The Download: in conversation with Geoffrey Hinton, and the future of solar geoengineering
Plus: Striking TV writers are pushing back against generative AI
This is today's edition of The Download, our weekday newsletter that provides a daily dose of what's going on in the world of technology.
Geoffrey Hinton talks about the “existential threat” of AI
Deep learning pioneer Geoffrey Hinton announced on Monday that he was stepping down from his role as an AI researcher at Google after a decade with the company. He says he wants to speak freely as he grows increasingly worried about the potential harms of artificial intelligence.
Prior to the announcement, Will Douglas Heaven, MIT Technology Review’s senior editor for AI, interviewed Hinton about his concerns—read the full story here.
Soon after, the two spoke at EmTech Digital, MIT Technology Review’s signature AI event, discussing everything from why humanity could be just a passing phase in the evolution of intelligence, to why he thinks computers are better at learning than humans. Watch their conversation in full.
The inside scoop on solar geoengineering
Over the past few weeks, it’s felt like solar geoengineering has suddenly become a huge part of the public conversation around the climate. Geoengineering is an umbrella term that covers a wide range of efforts to alter the Earth, usually in some way related to holding back climate change.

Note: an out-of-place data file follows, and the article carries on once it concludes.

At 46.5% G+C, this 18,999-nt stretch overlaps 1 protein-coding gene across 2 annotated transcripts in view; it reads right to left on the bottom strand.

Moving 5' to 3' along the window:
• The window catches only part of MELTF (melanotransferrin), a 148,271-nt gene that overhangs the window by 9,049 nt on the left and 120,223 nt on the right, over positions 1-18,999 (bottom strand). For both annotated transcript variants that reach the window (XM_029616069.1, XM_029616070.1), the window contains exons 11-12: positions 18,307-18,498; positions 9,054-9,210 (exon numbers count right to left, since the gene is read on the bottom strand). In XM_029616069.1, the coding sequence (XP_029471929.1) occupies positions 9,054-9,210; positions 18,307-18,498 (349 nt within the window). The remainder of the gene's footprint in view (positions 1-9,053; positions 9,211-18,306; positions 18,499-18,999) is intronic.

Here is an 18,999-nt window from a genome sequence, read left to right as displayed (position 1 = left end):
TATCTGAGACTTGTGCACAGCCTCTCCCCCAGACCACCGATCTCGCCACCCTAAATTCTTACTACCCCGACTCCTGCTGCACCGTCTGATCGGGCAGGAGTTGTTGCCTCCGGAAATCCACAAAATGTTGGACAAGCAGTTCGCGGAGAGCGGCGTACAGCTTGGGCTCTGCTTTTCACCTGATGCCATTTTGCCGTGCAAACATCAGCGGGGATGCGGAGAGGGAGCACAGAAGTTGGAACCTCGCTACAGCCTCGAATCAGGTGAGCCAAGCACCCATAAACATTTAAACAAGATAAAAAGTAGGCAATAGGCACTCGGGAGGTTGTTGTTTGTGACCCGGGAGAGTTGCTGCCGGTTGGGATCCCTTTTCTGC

Solar geoengineering involves reflecting some of the sun’s radiation back into space, which could, in theory, help cool the planet, counteracting the warming caused by greenhouse-gas emissions.
The problem is that nobody can really agree whether we should even be studying solar geoengineering, much less doing it. Yet a handful of scientists are throwing caution to the wind and doing it anyway. Read the full story.
Casey’s story is from The Spark, her weekly newsletter giving you the inside track on all things climate and energy. Sign up to receive it in your inbox every Wednesday.
I’ve combed the internet to find you today’s most fun/important/scary/fascinating stories about technology.
1 Striking TV writers want to stop AI-written scripts
It’s the first time they’ve officially pushed back against studios’ use of generative tools. (Motherboard)
+ The last writers’ strike cost LA’s economy more than $2 billion. (Insider $)
+ The inside story of how ChatGPT was built from the people who made it. (MIT Technology Review)
2 The FTC is considering barring Meta from monetizing childrens’ data
An independent assessment found its privacy program still poses ‘substantial risks to the public.’ (CNBC)
3 Google is edging closer to ditching passwords for good
Cryptographic passkeys are both easier and safer. (The Verge)
+ The end of passwords. (MIT Technology Review)
4 Bing’s AI chatbot will let you search for images
Meaning you won’t have to type out such complicated prompts. (Bloomberg $)
+ Microsoft is tinkering with a private version of ChatGPT. (The Information $)
5 How a controversial gunshot detection firm wooed Portland Police